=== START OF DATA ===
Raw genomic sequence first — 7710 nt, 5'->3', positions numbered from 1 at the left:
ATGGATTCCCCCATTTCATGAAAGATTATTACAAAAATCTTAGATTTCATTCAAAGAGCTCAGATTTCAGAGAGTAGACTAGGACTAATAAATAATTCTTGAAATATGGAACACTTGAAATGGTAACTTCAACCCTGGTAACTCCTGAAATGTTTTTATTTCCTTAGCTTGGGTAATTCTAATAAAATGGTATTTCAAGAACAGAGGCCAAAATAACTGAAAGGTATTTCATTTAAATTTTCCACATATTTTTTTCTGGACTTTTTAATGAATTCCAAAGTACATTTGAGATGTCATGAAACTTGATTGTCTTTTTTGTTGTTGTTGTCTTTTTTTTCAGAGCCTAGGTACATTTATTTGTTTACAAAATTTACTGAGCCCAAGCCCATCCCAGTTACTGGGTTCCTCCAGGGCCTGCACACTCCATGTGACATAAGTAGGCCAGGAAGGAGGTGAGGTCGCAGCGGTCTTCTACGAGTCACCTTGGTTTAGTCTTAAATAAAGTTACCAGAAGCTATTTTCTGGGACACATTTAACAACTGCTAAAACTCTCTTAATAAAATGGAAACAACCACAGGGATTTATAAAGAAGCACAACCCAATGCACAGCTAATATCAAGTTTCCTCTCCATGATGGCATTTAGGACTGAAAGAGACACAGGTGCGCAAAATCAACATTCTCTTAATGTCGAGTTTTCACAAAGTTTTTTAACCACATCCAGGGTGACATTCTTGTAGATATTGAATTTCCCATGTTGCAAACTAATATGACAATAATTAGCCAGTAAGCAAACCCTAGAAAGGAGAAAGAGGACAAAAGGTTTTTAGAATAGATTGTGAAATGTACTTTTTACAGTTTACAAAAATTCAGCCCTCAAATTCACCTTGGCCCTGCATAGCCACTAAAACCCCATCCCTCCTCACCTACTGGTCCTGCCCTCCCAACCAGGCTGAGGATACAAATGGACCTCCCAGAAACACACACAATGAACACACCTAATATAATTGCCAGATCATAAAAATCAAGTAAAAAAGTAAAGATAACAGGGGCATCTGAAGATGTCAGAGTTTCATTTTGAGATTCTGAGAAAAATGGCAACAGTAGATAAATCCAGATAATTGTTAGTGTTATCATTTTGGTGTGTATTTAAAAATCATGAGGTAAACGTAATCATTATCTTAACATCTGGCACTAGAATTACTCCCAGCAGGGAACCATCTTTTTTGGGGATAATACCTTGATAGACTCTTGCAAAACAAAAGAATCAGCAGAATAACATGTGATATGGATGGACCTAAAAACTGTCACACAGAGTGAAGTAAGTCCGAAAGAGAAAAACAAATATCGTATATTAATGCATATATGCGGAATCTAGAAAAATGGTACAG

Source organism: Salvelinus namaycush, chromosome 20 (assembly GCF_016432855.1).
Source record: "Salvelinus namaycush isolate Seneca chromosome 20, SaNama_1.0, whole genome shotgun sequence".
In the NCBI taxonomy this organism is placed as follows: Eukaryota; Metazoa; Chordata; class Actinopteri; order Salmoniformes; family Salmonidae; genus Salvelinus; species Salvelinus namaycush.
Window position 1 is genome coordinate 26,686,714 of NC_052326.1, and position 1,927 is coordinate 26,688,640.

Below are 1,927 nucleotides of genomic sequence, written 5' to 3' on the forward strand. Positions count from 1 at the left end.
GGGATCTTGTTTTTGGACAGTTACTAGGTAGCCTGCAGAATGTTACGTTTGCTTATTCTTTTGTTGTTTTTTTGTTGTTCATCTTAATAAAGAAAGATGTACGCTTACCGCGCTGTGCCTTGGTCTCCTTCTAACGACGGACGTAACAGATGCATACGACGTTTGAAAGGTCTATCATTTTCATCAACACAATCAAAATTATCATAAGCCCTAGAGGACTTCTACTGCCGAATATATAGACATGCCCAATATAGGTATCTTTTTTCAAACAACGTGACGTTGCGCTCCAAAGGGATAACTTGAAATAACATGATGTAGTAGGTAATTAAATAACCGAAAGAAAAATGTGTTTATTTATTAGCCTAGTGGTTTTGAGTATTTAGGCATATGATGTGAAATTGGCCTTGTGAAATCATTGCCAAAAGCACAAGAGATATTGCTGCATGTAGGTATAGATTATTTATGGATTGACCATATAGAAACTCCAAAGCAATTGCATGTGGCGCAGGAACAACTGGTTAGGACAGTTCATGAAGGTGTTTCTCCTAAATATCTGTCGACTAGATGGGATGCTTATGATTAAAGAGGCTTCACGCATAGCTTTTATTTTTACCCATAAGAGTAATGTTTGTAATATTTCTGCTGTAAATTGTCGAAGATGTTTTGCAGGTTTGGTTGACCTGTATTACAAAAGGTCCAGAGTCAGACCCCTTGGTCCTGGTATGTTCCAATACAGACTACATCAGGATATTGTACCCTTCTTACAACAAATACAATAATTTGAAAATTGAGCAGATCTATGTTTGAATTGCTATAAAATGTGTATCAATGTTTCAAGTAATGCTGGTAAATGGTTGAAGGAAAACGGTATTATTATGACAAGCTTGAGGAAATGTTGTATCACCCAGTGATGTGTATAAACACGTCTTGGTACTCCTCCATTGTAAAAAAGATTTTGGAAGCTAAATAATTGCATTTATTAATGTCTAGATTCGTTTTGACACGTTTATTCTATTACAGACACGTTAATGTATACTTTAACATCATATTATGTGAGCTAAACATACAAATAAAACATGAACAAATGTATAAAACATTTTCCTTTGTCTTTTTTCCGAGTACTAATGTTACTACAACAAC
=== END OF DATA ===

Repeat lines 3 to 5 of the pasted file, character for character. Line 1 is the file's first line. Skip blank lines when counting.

Source organism: Salvelinus namaycush, chromosome 20 (assembly GCF_016432855.1).
Source record: "Salvelinus namaycush isolate Seneca chromosome 20, SaNama_1.0, whole genome shotgun sequence".
In the NCBI taxonomy this organism is placed as follows: Eukaryota; Metazoa; Chordata; class Actinopteri; order Salmoniformes; family Salmonidae; genus Salvelinus; species Salvelinus namaycush.